As fall and winter approach, it means that cases of seasonal flu will increase. This, in addition to the continuing COVID-19 pandemic, might cause concern for employers everywhere. Some employers might even consider requiring employee flu vaccinations as a way to protect workers from the contagious illness. According to the National Law Review, however, employers need to be cautious when implementing any mandatory vaccination policy.

 OSHA’s General Duty Clause

Under the Occupational Safety and Health Administration’s (OSHA’s) General Duty Clause, all employers need to provide a hazard-free workplace. To comply, employers have to establish job-related workplace safety policies and requirements based on business necessity. For example, OSHA recently released new guidance on returning to work during the coronavirus pandemic. Employers should use that guidance and adjust it based on their specific workplace needs.

When it comes to implementing policies that mandate vaccinations, usually it depends on the employer’s industry or location. Policies mandating vaccinations are more likely to be appropriate for the healthcare industry. Other industries involving individuals who are at a high risk of flu complications could have such a policy as well. Accordingly, numerous courts in different jurisdictions have labeled healthcare workers as required to receive vaccinations. This, as mentioned earlier, is permissible because the requirement is job-related and consistent with business necessity.

 Mandatory Vaccinations and the Equal Employment Opportunity Commission

Employers need to remember, however, that some employees may be considered exempt from complying with a mandatory vaccine requirement. The U.S. Equal Employment Opportunity Commission (EEOC) has identified situations when an employee can refuse to get vaccinated. Two of those possible exemptions fall under the Americans with Disabilities Act (ADA):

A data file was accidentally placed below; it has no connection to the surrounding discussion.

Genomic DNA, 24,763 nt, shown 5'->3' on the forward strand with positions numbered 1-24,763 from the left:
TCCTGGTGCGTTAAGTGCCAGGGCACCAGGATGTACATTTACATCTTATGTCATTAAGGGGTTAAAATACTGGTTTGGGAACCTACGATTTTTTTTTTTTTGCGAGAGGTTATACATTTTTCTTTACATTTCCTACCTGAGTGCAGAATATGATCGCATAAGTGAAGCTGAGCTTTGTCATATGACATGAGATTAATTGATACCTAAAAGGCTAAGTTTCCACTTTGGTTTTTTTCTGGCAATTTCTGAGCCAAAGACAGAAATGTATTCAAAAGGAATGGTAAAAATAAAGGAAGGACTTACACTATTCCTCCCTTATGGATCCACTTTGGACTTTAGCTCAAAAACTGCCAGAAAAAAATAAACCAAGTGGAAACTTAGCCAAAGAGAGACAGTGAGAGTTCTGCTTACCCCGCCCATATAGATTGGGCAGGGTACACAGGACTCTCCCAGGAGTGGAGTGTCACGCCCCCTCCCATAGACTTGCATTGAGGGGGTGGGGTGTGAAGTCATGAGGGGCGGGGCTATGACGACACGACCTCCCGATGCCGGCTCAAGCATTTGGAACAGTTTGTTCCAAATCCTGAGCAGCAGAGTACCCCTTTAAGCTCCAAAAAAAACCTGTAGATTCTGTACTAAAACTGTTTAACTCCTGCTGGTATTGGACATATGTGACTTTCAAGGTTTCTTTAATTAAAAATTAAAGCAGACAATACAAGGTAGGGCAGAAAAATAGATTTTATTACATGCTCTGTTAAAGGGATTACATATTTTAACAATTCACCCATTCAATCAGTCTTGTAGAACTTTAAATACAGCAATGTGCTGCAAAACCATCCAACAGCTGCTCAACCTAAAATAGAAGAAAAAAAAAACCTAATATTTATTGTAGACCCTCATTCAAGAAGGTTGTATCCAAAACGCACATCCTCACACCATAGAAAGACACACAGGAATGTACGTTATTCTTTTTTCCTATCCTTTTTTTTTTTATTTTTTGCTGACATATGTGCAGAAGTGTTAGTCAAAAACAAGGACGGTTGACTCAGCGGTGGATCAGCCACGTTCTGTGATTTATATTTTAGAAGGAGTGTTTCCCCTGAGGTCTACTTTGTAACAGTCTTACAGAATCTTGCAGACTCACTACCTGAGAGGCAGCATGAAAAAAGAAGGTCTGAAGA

• If an employee has a qualifying disability under the ADA. For example, people with life-threatening allergies to the vaccine or other disorders should not receive a flu vaccine. The Centers for Disease Control has released guidance on individuals who should not get specific vaccines.
  • Pregnant employees, as pregnancy and pregnancy-related impairments qualify as disabilities.

Similarly, Title VII of the Civil Rights Act of 1964 gives an employee the opportunity to refuse workplace required vaccinations. If the employee objects based on a sincerely held religious belief, practice, or observance, they are exempt getting the vaccine.

Employer Takeaways

In response to situations of general pandemic influenza, the EEOC created guidance in 2009 addressing non-healthcare-related employers. An updated version, released in March 2020, addressed the spread of the global COVID-19 pandemic. In the document, the EEOC recommends that in general “ADA-covered employers should consider simply encouraging employees to get the influenza vaccine rather than requiring them to take it.” In addition, numerous states have passed laws regarding the legality of workplace vaccination policies. Due to fines and lawsuits, incorrectly creating and enforcing a mandatory vaccine policy can become a costly issue. Before instituting one in your workplace, a legal expert should review your mandatory vaccine policy to ensure it is appropriate and legally complaint.